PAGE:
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The Last Wilderness

Kennan Ward
Winter 2002

I have a love-fear relationship with the Arctic National Wildlife Refuge and the Brooks Range of northern Alaska. There are so many accounts of mysterious vanishings in the Brooks Range that whenever I fly in, as the winds change and the plane shakes, I feel fear, respect and humility. Most of the peaks of the Arctic Slope remain unnamed, unclimbed and unexplored.

Early explorers followed the mighty Yukon River through Alaska's interior. Athabascan villages still line this river, separated by a day's journey or more. From the air the Yukon, the largest river in Alaska, weaves, circles, horseshoes and branches into innumerable smaller rivers. Many eddies, oxbows and bends end up cut off from the main channel, forming lakes and ponds. If Minnesota is "The Land of Ten Thousand Lakes," then Alaska is "The Land of a Million Lakes."

Moose, beaver and muskrat, swans, loons and other waterfowl make their homes in and around these lakes and rely on them for food to raise their young. Passing over this landscape grants us a time-traveler's sense of what much of North America must have been like less than two or three generations ago.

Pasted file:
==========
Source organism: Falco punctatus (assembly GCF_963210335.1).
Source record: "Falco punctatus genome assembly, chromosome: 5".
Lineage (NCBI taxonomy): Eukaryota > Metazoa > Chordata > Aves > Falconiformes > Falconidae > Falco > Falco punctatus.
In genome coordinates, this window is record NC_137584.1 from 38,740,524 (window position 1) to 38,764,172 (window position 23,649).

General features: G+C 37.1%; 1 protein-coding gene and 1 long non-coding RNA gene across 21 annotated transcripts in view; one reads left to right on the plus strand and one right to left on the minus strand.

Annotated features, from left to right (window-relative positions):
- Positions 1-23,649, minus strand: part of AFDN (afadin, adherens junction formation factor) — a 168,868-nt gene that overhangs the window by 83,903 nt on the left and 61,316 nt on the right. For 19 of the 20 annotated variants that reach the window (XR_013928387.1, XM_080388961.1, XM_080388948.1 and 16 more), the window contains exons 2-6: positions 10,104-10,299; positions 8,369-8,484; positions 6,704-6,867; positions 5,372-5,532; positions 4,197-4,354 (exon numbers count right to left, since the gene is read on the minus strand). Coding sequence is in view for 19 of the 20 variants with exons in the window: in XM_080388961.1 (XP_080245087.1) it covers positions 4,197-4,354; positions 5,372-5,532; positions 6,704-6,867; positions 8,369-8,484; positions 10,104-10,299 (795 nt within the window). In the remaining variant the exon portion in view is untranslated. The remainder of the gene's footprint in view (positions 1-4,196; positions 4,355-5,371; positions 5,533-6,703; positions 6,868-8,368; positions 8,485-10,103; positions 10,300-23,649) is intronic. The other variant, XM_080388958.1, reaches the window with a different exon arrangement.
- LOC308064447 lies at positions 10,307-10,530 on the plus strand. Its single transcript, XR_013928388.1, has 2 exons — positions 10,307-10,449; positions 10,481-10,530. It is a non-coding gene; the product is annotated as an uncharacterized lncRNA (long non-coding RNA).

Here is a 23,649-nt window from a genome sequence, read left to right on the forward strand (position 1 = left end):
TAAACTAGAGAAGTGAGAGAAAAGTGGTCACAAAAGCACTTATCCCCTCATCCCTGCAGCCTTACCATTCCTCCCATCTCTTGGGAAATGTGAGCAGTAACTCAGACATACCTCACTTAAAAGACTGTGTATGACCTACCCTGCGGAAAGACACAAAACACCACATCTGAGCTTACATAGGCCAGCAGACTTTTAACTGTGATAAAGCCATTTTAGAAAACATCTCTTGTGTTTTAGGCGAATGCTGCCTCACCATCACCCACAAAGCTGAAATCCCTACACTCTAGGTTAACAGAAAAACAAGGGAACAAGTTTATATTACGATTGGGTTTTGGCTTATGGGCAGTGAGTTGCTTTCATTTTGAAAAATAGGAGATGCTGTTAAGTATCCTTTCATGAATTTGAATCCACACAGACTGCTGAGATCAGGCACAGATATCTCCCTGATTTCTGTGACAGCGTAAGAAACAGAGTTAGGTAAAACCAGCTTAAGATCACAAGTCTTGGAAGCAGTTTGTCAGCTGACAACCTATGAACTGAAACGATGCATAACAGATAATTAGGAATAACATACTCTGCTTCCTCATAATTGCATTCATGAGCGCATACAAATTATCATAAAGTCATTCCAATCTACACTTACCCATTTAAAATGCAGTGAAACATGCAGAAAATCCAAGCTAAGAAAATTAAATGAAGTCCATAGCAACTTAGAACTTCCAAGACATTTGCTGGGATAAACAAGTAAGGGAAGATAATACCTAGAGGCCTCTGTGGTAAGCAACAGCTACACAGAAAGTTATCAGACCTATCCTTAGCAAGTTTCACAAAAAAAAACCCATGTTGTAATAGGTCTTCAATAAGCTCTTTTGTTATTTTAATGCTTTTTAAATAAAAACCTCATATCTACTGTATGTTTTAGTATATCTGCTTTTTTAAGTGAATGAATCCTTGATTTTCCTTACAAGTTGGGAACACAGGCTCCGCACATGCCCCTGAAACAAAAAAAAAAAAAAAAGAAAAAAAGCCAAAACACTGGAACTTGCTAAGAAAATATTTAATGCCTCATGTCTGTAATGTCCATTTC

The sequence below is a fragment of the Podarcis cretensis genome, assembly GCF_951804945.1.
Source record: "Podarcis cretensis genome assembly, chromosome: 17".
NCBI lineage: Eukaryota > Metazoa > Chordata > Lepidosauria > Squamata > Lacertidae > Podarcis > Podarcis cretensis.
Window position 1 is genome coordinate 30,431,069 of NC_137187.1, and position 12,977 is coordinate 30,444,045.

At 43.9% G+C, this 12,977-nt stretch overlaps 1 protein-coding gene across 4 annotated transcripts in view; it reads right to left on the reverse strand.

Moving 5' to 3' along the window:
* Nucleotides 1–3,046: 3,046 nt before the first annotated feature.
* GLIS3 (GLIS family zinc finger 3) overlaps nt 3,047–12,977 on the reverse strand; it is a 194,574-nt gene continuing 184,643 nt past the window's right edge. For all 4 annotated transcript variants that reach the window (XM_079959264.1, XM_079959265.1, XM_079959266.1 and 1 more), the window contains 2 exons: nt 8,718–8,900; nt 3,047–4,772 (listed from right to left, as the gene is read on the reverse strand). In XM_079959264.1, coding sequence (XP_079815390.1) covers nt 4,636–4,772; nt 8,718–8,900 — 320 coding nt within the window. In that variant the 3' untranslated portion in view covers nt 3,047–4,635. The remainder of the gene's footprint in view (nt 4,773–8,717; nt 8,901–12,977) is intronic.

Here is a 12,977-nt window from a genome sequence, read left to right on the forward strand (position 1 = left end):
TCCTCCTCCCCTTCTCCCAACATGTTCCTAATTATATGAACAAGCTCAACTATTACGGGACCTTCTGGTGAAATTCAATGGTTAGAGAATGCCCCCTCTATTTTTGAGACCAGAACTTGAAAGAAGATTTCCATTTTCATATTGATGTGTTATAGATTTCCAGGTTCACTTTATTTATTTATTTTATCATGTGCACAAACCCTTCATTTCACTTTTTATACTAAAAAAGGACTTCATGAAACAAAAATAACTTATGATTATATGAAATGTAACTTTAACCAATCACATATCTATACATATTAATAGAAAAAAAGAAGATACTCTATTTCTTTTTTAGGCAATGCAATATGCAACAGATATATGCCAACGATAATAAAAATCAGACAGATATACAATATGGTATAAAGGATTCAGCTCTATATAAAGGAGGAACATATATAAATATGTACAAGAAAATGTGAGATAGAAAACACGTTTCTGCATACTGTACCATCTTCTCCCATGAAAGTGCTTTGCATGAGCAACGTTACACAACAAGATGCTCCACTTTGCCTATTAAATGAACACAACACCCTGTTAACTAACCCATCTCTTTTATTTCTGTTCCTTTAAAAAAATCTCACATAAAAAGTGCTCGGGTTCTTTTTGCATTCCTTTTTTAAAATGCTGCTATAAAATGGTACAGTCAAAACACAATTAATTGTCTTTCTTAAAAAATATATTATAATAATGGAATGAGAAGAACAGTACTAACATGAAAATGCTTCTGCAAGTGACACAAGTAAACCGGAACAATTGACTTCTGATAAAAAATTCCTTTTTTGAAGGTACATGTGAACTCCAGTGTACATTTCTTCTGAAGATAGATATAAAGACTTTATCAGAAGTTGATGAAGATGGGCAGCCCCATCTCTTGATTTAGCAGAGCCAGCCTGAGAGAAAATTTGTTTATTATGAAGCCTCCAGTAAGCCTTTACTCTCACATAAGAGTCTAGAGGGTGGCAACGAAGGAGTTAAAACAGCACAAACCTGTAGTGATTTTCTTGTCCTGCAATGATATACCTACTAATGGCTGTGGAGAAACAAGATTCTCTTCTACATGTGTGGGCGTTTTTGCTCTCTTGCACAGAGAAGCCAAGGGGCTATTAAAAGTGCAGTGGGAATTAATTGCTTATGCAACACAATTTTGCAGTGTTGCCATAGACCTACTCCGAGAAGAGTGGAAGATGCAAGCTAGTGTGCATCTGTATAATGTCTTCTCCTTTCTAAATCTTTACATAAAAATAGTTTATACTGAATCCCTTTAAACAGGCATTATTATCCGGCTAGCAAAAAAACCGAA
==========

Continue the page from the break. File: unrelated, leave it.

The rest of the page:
Habitat loss is the primary cause of the sixth extinction crisis. Where the lights shine we have to do what we can, piecemeal, to stem habitat loss by preserving critical open land. Where there is still night sky, we can do much more: rededicate large patches of the earth to nature and allow her to settle in and go about her work of restoring ecosystems to health and balance. Only in a healthy, functioning ecosystem can the full diversity of native plants and animals thrive. And to be whole and healthy, an ecosystem needs a vital core where human presence does not linger.

Only in the arctic wilderness can we find all three North American bears. The refuge's western region, along the Canning River, is home to the American black bear. Grizzly bears roam the Brooks Range and the coastal plain. Polar bears can be found on the ice floes offshore. The arctic environment could be compared to the polar bear: majestic and savage, yet uniquely beautiful.

About the Author
An adventurer-naturalist, Kennan Ward photographs and writes about wilderness and wildlife. With his wife, Karen, he operates WildLight Press, Inc., based in Santa Cruz, California. You can view their images at